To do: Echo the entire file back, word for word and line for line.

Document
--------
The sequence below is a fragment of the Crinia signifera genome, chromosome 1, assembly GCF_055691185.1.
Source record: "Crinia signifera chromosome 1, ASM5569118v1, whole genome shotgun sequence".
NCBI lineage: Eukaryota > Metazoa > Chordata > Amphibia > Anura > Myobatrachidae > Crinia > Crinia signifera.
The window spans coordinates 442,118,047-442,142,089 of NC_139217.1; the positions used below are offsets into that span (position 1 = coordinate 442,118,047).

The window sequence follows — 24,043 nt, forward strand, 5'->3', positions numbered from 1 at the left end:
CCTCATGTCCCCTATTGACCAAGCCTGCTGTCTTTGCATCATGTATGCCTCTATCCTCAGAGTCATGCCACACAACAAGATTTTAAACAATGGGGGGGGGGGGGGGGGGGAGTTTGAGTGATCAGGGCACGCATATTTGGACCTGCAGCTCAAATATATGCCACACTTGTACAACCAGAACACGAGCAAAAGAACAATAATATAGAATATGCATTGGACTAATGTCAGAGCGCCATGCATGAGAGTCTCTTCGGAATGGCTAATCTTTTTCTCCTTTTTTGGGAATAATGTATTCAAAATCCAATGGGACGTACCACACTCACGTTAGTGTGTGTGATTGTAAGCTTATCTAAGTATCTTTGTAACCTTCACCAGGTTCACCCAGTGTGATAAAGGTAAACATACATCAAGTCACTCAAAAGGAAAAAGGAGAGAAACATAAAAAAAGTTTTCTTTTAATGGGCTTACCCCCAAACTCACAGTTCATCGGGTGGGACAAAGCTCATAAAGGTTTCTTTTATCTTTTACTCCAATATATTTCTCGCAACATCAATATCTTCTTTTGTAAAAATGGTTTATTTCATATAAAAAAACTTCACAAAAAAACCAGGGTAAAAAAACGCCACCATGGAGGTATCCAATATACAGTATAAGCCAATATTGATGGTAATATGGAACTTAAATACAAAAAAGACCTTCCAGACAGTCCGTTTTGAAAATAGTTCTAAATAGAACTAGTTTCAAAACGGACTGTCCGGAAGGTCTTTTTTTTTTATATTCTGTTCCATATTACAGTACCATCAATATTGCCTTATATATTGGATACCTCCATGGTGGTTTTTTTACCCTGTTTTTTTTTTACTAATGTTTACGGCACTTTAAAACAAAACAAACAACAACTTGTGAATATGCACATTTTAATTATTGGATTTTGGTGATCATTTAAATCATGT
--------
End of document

The sequence below is a fragment of the Crinia signifera genome, chromosome 1, assembly GCF_055691185.1.
Source record: "Crinia signifera chromosome 1, ASM5569118v1, whole genome shotgun sequence".
NCBI lineage: Eukaryota > Metazoa > Chordata > Amphibia > Anura > Myobatrachidae > Crinia > Crinia signifera.
The window spans coordinates 442,118,047-442,142,089 of NC_139217.1; the positions used below are offsets into that span (position 1 = coordinate 442,118,047).

The window sequence follows — 24,043 nt, forward strand, 5'->3', positions numbered from 1 at the left end:
CCTCATGTCCCCTATTGACCAAGCCTGCTGTCTTTGCATCATGTATGCCTCTATCCTCAGAGTCATGCCACACAACAAGATTTTAAACAATGGGGGGGGGGGGGGGGGGGAGTTTGAGTGATCAGGGCACGCATATTTGGACCTGCAGCTCAAATATATGCCACACTTGTACAACCAGAACACGAGCAAAAGAACAATAATATAGAATATGCATTGGACTAATGTCAGAGCGCCATGCATGAGAGTCTCTTCGGAATGGCTAATCTTTTTCTCCTTTTTTGGGAATAATGTATTCAAAATCCAATGGGACGTACCACACTCACGTTAGTGTGTGTGATTGTAAGCTTATCTAAGTATCTTTGTAACCTTCACCAGGTTCACCCAGTGTGATAAAGGTAAACATACATCAAGTCACTCAAAAGGAAAAAGGAGAGAAACATAAAAAAAGTTTTCTTTTAATGGGCTTACCCCCAAACTCACAGTTCATCGGGTGGGACAAAGCTCATAAAGGTTTCTTTTATCTTTTACTCCAATATATTTCTCGCAACATCAATATCTTCTTTTGTAAAAATGGTTTATTTCATATAAAAAAACTTCACAAAAAAACCAGGGTAAAAAAACGCCACCATGGAGGTATCCAATATACAGTATAAGCCAATATTGATGGTAATATGGAACTTAAATACAAAAAAGACCTTCCAGACAGTCCGTTTTGAAAATAGTTCTAAATAGAACTAGTTTCAAAACGGACTGTCCGGAAGGTCTTTTTTTTTTATATTCTGTTCCATATTACAGTACCATCAATATTGCCTTATATATTGGATACCTCCATGGTGGTTTTTTTACCCTGTTTTTTTTTTACTAATGTTTACGGCACTTTAAAACAAAACAAACAACAACTTGTGAATATGCACATTTTAATTATTGGATTTTGGTGATCATTTAAATCATGT